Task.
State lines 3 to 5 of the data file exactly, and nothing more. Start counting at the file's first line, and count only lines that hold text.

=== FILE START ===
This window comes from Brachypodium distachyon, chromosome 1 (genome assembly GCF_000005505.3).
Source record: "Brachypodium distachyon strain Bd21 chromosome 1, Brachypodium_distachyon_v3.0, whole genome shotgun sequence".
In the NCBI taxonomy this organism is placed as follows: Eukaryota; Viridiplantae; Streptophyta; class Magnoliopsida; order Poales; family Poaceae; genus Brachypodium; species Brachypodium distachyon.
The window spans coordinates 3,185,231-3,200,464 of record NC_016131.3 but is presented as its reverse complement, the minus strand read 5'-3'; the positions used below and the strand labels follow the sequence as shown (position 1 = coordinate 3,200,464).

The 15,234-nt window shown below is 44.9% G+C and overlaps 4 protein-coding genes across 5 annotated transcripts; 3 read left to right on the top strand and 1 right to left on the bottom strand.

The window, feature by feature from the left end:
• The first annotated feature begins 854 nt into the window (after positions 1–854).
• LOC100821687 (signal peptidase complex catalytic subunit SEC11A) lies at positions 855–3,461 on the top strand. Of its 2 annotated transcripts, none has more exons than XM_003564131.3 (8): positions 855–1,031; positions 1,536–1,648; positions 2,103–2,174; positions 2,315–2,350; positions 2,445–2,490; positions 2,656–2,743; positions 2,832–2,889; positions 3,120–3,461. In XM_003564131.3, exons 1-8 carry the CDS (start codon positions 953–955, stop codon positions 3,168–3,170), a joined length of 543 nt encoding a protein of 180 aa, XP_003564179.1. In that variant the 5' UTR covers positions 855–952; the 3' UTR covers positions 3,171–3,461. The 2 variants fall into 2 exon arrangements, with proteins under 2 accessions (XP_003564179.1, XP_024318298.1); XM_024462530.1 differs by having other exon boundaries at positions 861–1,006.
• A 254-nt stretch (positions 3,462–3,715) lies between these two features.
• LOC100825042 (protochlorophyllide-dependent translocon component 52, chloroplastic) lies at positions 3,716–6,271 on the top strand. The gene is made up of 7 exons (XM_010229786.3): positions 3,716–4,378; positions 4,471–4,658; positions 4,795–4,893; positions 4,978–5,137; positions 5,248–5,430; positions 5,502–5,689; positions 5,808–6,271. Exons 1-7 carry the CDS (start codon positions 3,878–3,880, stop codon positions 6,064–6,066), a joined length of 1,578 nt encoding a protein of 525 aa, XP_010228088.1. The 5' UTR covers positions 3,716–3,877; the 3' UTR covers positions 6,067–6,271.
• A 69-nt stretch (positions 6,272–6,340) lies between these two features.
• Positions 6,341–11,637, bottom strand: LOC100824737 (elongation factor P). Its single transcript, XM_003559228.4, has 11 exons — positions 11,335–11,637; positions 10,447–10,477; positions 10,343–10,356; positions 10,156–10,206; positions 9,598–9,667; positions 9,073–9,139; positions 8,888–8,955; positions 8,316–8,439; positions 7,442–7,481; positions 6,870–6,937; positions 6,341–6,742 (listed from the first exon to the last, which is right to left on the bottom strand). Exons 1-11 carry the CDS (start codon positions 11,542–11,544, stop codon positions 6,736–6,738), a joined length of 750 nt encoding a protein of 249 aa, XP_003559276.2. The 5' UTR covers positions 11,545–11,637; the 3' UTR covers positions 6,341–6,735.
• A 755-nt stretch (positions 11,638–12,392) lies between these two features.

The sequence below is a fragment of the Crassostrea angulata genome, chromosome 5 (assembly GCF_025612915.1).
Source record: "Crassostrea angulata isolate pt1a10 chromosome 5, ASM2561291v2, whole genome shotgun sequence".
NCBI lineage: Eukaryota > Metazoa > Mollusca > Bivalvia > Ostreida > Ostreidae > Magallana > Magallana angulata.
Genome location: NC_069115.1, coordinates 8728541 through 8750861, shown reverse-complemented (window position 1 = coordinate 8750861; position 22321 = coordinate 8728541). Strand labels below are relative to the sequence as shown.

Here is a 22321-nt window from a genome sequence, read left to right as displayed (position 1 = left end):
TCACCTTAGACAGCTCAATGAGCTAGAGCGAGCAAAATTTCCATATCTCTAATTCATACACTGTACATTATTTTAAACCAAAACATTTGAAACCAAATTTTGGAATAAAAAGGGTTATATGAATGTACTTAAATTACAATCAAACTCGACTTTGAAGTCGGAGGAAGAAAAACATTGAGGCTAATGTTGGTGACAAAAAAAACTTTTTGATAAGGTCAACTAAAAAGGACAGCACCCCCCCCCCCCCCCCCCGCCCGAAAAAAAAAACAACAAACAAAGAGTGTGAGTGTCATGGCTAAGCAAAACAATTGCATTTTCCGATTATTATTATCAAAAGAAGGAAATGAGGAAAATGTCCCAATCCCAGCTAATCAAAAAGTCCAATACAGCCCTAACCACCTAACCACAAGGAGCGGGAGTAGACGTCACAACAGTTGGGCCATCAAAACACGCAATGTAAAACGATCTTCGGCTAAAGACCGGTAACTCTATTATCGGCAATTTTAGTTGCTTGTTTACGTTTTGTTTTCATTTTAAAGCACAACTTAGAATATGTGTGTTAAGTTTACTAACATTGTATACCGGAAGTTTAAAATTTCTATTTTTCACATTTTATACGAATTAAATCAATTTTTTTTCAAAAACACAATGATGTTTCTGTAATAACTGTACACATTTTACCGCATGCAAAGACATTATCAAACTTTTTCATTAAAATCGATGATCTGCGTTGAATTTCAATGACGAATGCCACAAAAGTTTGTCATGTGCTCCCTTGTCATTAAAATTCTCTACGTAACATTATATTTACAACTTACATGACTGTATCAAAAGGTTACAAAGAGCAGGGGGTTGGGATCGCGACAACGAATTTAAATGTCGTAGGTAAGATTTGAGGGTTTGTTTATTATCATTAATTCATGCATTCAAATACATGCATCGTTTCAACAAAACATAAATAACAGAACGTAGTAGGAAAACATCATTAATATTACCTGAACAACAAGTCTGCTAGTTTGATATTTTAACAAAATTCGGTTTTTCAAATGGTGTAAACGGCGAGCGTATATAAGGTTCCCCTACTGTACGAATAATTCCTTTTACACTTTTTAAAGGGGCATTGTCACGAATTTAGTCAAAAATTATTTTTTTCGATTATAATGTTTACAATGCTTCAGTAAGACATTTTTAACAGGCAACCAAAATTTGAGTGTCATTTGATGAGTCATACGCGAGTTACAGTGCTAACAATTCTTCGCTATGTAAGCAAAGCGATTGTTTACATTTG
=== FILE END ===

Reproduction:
In the NCBI taxonomy this organism is placed as follows: Eukaryota; Viridiplantae; Streptophyta; class Magnoliopsida; order Poales; family Poaceae; genus Brachypodium; species Brachypodium distachyon.
The window spans coordinates 3,185,231-3,200,464 of record NC_016131.3 but is presented as its reverse complement, the minus strand read 5'-3'; the positions used below and the strand labels follow the sequence as shown (position 1 = coordinate 3,200,464).

The 15,234-nt window shown below is 44.9% G+C and overlaps 4 protein-coding genes across 5 annotated transcripts; 3 read left to right on the top strand and 1 right to left on the bottom strand.